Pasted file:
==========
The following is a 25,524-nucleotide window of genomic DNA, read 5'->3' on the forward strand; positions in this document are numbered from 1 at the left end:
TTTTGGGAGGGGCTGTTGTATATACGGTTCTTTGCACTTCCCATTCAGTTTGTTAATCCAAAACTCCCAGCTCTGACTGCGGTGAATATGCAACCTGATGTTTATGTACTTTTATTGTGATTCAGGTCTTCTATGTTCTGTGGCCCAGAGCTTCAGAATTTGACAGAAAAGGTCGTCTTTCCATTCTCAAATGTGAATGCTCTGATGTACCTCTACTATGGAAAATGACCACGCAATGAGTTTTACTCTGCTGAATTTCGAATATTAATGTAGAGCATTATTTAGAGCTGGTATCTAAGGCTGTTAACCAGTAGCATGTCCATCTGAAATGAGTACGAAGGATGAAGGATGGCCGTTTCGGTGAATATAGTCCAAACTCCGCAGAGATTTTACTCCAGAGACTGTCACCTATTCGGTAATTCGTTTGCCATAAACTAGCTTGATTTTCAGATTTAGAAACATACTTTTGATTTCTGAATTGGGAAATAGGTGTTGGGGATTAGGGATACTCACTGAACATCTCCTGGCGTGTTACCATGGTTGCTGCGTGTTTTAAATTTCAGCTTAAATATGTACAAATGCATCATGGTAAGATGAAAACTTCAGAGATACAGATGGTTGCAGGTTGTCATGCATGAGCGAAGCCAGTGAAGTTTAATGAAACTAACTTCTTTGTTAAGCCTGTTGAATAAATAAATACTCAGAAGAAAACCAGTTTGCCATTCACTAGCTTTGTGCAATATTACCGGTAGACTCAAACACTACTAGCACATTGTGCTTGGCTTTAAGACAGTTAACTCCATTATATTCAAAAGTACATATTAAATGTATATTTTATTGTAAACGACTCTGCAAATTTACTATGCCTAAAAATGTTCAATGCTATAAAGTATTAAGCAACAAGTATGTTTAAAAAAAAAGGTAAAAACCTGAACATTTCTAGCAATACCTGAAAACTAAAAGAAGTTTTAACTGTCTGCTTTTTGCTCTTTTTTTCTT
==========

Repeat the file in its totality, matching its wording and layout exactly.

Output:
The following is a 25,524-nucleotide window of genomic DNA, read 5'->3' on the forward strand; positions in this document are numbered from 1 at the left end:
TTTTGGGAGGGGCTGTTGTATATACGGTTCTTTGCACTTCCCATTCAGTTTGTTAATCCAAAACTCCCAGCTCTGACTGCGGTGAATATGCAACCTGATGTTTATGTACTTTTATTGTGATTCAGGTCTTCTATGTTCTGTGGCCCAGAGCTTCAGAATTTGACAGAAAAGGTCGTCTTTCCATTCTCAAATGTGAATGCTCTGATGTACCTCTACTATGGAAAATGACCACGCAATGAGTTTTACTCTGCTGAATTTCGAATATTAATGTAGAGCATTATTTAGAGCTGGTATCTAAGGCTGTTAACCAGTAGCATGTCCATCTGAAATGAGTACGAAGGATGAAGGATGGCCGTTTCGGTGAATATAGTCCAAACTCCGCAGAGATTTTACTCCAGAGACTGTCACCTATTCGGTAATTCGTTTGCCATAAACTAGCTTGATTTTCAGATTTAGAAACATACTTTTGATTTCTGAATTGGGAAATAGGTGTTGGGGATTAGGGATACTCACTGAACATCTCCTGGCGTGTTACCATGGTTGCTGCGTGTTTTAAATTTCAGCTTAAATATGTACAAATGCATCATGGTAAGATGAAAACTTCAGAGATACAGATGGTTGCAGGTTGTCATGCATGAGCGAAGCCAGTGAAGTTTAATGAAACTAACTTCTTTGTTAAGCCTGTTGAATAAATAAATACTCAGAAGAAAACCAGTTTGCCATTCACTAGCTTTGTGCAATATTACCGGTAGACTCAAACACTACTAGCACATTGTGCTTGGCTTTAAGACAGTTAACTCCATTATATTCAAAAGTACATATTAAATGTATATTTTATTGTAAACGACTCTGCAAATTTACTATGCCTAAAAATGTTCAATGCTATAAAGTATTAAGCAACAAGTATGTTTAAAAAAAAAGGTAAAAACCTGAACATTTCTAGCAATACCTGAAAACTAAAAGAAGTTTTAACTGTCTGCTTTTTGCTCTTTTTTTCTT